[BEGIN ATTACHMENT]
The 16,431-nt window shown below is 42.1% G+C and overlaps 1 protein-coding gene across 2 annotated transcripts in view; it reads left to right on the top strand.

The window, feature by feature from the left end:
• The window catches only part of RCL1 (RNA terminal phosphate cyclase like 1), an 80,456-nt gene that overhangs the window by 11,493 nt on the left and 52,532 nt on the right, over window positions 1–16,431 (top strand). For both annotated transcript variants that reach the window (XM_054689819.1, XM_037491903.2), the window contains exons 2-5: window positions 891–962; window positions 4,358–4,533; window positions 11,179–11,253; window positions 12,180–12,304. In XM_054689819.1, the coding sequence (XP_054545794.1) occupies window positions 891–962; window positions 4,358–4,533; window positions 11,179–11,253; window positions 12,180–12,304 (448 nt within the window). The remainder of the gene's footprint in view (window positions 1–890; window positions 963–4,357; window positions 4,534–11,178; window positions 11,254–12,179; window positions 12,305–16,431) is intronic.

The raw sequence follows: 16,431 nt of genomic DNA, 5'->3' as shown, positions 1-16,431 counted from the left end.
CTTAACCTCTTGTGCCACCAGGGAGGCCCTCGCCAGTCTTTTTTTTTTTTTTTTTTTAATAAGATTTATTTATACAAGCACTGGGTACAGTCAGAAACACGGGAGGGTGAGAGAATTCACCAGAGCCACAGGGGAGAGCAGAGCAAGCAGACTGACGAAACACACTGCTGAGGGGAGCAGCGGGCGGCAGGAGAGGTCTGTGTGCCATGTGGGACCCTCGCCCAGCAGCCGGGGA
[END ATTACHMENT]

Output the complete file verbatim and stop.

The 16,431-nt window shown below is 42.1% G+C and overlaps 1 protein-coding gene across 2 annotated transcripts in view; it reads left to right on the top strand.

The window, feature by feature from the left end:
• The window catches only part of RCL1 (RNA terminal phosphate cyclase like 1), an 80,456-nt gene that overhangs the window by 11,493 nt on the left and 52,532 nt on the right, over window positions 1–16,431 (top strand). For both annotated transcript variants that reach the window (XM_054689819.1, XM_037491903.2), the window contains exons 2-5: window positions 891–962; window positions 4,358–4,533; window positions 11,179–11,253; window positions 12,180–12,304. In XM_054689819.1, the coding sequence (XP_054545794.1) occupies window positions 891–962; window positions 4,358–4,533; window positions 11,179–11,253; window positions 12,180–12,304 (448 nt within the window). The remainder of the gene's footprint in view (window positions 1–890; window positions 963–4,357; window positions 4,534–11,178; window positions 11,254–12,179; window positions 12,305–16,431) is intronic.

The raw sequence follows: 16,431 nt of genomic DNA, 5'->3' as shown, positions 1-16,431 counted from the left end.
CTTAACCTCTTGTGCCACCAGGGAGGCCCTCGCCAGTCTTTTTTTTTTTTTTTTTTTAATAAGATTTATTTATACAAGCACTGGGTACAGTCAGAAACACGGGAGGGTGAGAGAATTCACCAGAGCCACAGGGGAGAGCAGAGCAAGCAGACTGACGAAACACACTGCTGAGGGGAGCAGCGGGCGGCAGGAGAGGTCTGTGTGCCATGTGGGACCCTCGCCCAGCAGCCGGGGA